The dermatologic conditions of the feet are similar to those of the hands. Inflammatory conditions such as psoriasis and eczema often mirror palmar disorders. Similarly, bacterial, viral (e.g., warts), and fungal infections are also prone to appear on the feet (see Hands and Fingers and Nails). Warts and other benign lesions must be distinguished from the rare, but potentially fatal, acral lentiginous melanoma.
Tinea pedis (TP), commonly referred to as “athlete’s foot,” is an extremely common problem. It thrives in warm, humid conditions and is most commonly seen in young adult men. Contributing factors include hot humid climates, occlusive footwear, and hyperhidrosis. Ubiquitous media advertisements for athlete’s foot sprays and creams are testimony to the commonplace occurrence of this annoying dermatosis.
There are several clinical presentations of TP: interdigital, acute vesicular, and chronic tinea pedis. Most cases are caused by Trichophyton rubrum, which evokes a minimal inflammatory response, particularly in chronic infections. TP is also caused by Trichophyton mentagrophytes, which may acutely produce vesicles and bullae, the least common clinical variant of tinea pedis.
Acute interdigital tinea pedis is seen predominantly in males between 18 and 40 years of age. It is most often caused by T. mentagrophytes.
Scale, maceration, and fissures of toe webs are characteristic, especially between the fourth and fifth toes (Fig. 19-1); however, any web space, as well as the dorsal foot may be involved
Often asymptomatic; however, it may itch intensely
Marked inflammation and fissures suggest bacterial superinfection
Clusters of pruritic vesicles, bullae, or pustules on the sides of the feet, insteps, toes, or soles (Fig. 19-2)
Chronic tinea pedis is caused by T. rubrum (see also Hands and Fingers).
“Moccasin” distribution consists of scales covering the sole and sides of the feet (hyperkeratotic/moccasin type, usually caused by T. rubrum)
Figure 19-2 Tinea pedis, acute vesicular.
A KOH or culture specimen is obtained from under the roof of the vesicle or bulla.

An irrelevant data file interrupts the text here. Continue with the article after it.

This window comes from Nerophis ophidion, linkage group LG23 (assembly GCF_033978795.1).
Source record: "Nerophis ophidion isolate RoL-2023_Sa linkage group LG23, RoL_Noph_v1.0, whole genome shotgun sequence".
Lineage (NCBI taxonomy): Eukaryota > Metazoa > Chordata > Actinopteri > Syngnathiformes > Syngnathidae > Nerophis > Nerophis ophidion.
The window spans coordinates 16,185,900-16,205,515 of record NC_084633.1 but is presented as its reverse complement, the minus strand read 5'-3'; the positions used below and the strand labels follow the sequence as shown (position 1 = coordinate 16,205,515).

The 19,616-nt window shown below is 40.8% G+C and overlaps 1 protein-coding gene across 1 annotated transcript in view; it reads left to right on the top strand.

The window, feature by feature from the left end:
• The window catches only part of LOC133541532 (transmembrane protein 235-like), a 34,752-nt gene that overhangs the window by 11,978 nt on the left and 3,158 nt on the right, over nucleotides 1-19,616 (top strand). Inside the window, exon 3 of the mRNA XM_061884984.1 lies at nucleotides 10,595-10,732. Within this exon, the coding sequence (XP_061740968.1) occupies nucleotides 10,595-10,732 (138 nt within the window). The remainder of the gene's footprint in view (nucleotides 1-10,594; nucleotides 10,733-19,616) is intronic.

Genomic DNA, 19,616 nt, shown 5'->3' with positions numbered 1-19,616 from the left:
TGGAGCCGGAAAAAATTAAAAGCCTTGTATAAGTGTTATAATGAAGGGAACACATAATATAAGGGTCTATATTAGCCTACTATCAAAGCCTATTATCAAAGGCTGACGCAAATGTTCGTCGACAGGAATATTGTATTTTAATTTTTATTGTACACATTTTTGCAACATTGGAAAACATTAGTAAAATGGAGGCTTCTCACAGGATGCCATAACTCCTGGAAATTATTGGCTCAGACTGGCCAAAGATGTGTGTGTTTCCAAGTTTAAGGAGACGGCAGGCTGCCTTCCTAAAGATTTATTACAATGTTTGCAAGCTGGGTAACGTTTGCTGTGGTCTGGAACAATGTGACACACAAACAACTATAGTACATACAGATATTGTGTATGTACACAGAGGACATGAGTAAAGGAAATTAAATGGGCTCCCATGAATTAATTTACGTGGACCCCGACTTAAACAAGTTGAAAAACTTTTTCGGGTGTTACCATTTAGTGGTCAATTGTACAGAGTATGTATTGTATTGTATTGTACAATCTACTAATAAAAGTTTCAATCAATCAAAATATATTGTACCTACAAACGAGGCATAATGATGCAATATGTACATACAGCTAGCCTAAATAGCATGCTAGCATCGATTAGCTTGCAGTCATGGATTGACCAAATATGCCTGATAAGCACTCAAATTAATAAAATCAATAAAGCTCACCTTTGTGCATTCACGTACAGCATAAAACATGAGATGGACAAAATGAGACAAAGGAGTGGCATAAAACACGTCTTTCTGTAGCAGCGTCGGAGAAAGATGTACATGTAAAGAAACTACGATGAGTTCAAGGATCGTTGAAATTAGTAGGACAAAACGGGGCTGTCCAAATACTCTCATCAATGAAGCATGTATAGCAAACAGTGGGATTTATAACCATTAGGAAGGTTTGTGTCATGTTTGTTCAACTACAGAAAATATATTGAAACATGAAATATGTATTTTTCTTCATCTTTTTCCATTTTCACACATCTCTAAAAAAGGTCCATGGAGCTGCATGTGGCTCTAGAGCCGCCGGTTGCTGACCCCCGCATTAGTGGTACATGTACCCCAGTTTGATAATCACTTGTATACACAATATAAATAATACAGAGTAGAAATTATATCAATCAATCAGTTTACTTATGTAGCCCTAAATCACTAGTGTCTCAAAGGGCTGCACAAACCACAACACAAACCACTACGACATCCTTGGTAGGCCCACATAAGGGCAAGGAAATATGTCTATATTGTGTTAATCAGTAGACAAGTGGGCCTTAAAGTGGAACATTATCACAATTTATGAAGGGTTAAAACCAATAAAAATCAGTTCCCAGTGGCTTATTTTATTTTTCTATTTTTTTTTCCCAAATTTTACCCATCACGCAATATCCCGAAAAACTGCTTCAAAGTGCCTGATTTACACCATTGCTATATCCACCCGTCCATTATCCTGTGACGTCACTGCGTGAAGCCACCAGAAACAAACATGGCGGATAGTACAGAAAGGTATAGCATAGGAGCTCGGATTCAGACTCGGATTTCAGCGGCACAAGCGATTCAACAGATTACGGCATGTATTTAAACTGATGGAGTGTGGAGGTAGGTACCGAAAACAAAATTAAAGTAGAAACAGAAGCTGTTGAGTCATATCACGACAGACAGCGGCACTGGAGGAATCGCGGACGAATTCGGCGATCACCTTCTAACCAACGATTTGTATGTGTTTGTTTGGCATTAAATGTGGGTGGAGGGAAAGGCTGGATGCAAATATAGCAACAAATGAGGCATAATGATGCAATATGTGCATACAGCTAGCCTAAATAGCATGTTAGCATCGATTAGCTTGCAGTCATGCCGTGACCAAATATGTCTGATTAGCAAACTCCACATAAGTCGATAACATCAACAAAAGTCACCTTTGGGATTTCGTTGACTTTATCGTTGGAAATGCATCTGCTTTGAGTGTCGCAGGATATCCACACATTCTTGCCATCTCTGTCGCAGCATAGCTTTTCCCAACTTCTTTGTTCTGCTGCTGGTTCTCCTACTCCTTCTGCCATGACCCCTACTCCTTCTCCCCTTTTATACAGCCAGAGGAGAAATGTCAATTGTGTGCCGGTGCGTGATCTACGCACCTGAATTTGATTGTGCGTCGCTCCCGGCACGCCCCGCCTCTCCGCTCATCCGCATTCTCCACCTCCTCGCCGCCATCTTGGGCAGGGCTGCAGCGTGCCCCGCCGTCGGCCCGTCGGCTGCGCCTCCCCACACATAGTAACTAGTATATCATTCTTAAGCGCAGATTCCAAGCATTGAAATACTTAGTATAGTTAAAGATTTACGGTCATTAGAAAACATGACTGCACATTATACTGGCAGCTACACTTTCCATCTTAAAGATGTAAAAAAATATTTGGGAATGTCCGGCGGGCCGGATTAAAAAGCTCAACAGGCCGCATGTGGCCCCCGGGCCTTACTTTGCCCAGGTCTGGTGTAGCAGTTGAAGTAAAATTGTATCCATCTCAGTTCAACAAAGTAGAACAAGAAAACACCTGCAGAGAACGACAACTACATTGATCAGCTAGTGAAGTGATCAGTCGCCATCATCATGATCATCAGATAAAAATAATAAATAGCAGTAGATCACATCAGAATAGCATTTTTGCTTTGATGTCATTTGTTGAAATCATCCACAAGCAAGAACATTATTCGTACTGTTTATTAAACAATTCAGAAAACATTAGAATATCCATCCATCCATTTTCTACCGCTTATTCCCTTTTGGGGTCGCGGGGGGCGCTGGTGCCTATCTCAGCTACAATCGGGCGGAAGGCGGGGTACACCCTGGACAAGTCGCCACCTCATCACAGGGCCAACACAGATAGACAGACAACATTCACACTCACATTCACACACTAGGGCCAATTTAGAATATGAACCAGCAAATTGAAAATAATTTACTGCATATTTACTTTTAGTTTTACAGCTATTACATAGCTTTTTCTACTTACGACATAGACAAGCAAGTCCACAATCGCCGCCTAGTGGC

The skin of the entire sole, sides of the foot, and heel is scaly, appears to be “dry,” but not inflamed (Fig. 19-3)
Borders are distinct along the sides of the feet and may extend to the Achilles area (Fig. 19-4)
There is often nail involvement (onychomycosis)
Symptoms are minimal unless painful fissures occur
Palmoplantar tinea can be present on one or both palms (tinea manuum), as well as on both soles (“two feet, one hand” tinea). This is pathognomonic for tinea (see Fig. 14-18)
Acute vesicular tinea pedis
A specimen should be obtained from the inner part of the roof of the blister for KOH examination and/or fungal culture
A positive potassium hydroxide (KOH) examination or fungal culture is diagnostic Chronic tinea pedis
The KOH examination from the edge (“active border”) or fungal culture is positive
Acute Tinea Pedis
For acute oozing and maceration, Burow solution compresses are used
Broad-spectrum topical antifungal agents such as ketoconazole (Nizoral), ciclopirox (Loprox), or clotrimazole (Lotrimin) may be applied once or twice daily
Oral antifungal agents such as terbinafine (Lamisil), itraconazole (Sporanox), fluconazole (Diflucan), or griseofulvin may be necessary if topical therapy is unsuccessful
Prevention consists of maintaining dryness in the area by:
Using a hair-dryer after bathing and targeting the involved interweb space(s)
Applying powders such as Zeasorb-AF that contains miconazole as an active antifungal ingredient
Chronic Tinea Pedis
This is the most difficult type of tinea pedis to cure because topical agents do not effectively penetrate the thickened epidermis. Consequently, systemic, as well as topical, antifungals are often necessary.
Oral antifungal agents such as the following may be prescribed:
Terbinafine (Lamisil) 250 mg once daily for 14 days or longer, if necessary
Itraconazole (Sporanox) 200 mg once daily for 14 days or longer, if necessary
Fluconazole (Diflucan) 150 to 200 mg once daily for 4 to 6 weeks, if necessary
Nail involvement may require longer treatment because nails may serve as reservoirs for reinfection (see Nails)
Prevention involves decreasing wetness, friction, and maceration. Absorbent powders, such as 2% miconazole powder (Zeasorb-AF), should be applied after the eruption clears to prevent recurrence
Not all rashes of the feet are fungal. In fact, if a child younger than 12 years has what appears to be tinea pedis, it is probably another skin condition, such as atopic dermatitis.
Plantar warts commonly appear on the soles of the feet in children and young adults. They usually arise on the metatarsal area, heels, insteps, and toes, in an asymmetric distribution.
A loss of normal skin markings (dermatoglyphics) such as footprints and toeprints
Lesions may be solitary or multiple, or they may appear in clusters (mosaic warts) (Fig. 19-5)
Can be tender and painful
Extensive involvement on the sole of the foot may impair ambulation, particularly when present on a weight-bearing surface